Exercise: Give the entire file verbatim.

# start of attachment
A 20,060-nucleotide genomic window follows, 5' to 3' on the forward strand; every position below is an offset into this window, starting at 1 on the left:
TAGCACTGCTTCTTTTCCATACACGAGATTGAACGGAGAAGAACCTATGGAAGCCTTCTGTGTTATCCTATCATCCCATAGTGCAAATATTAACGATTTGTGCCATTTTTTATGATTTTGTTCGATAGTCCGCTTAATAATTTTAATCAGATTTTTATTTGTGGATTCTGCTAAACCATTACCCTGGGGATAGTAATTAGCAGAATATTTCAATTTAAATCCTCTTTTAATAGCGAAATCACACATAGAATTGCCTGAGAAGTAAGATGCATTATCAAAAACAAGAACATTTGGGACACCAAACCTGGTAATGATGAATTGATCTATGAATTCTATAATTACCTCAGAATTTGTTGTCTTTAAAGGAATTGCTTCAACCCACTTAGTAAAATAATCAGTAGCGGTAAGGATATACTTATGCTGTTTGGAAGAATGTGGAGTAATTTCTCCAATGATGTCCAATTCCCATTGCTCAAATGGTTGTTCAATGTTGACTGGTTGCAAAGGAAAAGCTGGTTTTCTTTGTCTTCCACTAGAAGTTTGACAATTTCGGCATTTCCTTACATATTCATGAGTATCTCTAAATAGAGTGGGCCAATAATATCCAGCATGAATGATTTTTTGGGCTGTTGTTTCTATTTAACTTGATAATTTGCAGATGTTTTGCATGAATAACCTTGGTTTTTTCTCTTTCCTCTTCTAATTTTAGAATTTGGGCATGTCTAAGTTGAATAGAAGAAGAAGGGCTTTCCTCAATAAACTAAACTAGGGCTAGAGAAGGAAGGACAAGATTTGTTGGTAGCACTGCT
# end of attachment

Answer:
A 20,060-nucleotide genomic window follows, 5' to 3' on the forward strand; every position below is an offset into this window, starting at 1 on the left:
TAGCACTGCTTCTTTTCCATACACGAGATTGAACGGAGAAGAACCTATGGAAGCCTTCTGTGTTATCCTATCATCCCATAGTGCAAATATTAACGATTTGTGCCATTTTTTATGATTTTGTTCGATAGTCCGCTTAATAATTTTAATCAGATTTTTATTTGTGGATTCTGCTAAACCATTACCCTGGGGATAGTAATTAGCAGAATATTTCAATTTAAATCCTCTTTTAATAGCGAAATCACACATAGAATTGCCTGAGAAGTAAGATGCATTATCAAAAACAAGAACATTTGGGACACCAAACCTGGTAATGATGAATTGATCTATGAATTCTATAATTACCTCAGAATTTGTTGTCTTTAAAGGAATTGCTTCAACCCACTTAGTAAAATAATCAGTAGCGGTAAGGATATACTTATGCTGTTTGGAAGAATGTGGAGTAATTTCTCCAATGATGTCCAATTCCCATTGCTCAAATGGTTGTTCAATGTTGACTGGTTGCAAAGGAAAAGCTGGTTTTCTTTGTCTTCCACTAGAAGTTTGACAATTTCGGCATTTCCTTACATATTCATGAGTATCTCTAAATAGAGTGGGCCAATAATATCCAGCATGAATGATTTTTTGGGCTGTTGTTTCTATTTAACTTGATAATTTGCAGATGTTTTGCATGAATAACCTTGGTTTTTTCTCTTTCCTCTTCTAATTTTAGAATTTGGGCATGTCTAAGTTGAATAGAAGAAGAAGGGCTTTCCTCAATAAACTAAACTAGGGCTAGAGAAGGAAGGACAAGATTTGTTGGTAGCACTGCT